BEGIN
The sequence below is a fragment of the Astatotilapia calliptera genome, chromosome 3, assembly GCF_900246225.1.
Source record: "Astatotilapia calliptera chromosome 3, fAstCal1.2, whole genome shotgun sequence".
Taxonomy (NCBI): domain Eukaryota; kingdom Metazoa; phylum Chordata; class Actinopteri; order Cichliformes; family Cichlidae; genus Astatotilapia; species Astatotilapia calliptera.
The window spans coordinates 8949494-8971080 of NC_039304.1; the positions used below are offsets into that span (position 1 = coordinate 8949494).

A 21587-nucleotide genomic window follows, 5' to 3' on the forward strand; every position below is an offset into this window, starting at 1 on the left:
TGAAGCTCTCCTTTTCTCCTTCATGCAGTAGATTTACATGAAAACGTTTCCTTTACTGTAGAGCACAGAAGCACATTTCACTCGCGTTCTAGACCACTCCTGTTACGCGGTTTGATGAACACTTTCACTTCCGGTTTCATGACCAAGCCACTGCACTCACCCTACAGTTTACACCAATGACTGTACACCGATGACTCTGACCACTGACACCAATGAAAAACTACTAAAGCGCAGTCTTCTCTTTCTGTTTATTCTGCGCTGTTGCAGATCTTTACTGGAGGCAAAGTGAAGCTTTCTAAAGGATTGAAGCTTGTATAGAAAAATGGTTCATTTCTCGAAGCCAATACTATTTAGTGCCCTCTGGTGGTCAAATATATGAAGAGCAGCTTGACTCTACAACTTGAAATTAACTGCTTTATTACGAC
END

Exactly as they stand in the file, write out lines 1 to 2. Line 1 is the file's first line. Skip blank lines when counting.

The sequence below is a fragment of the Astatotilapia calliptera genome, chromosome 3, assembly GCF_900246225.1.
Source record: "Astatotilapia calliptera chromosome 3, fAstCal1.2, whole genome shotgun sequence".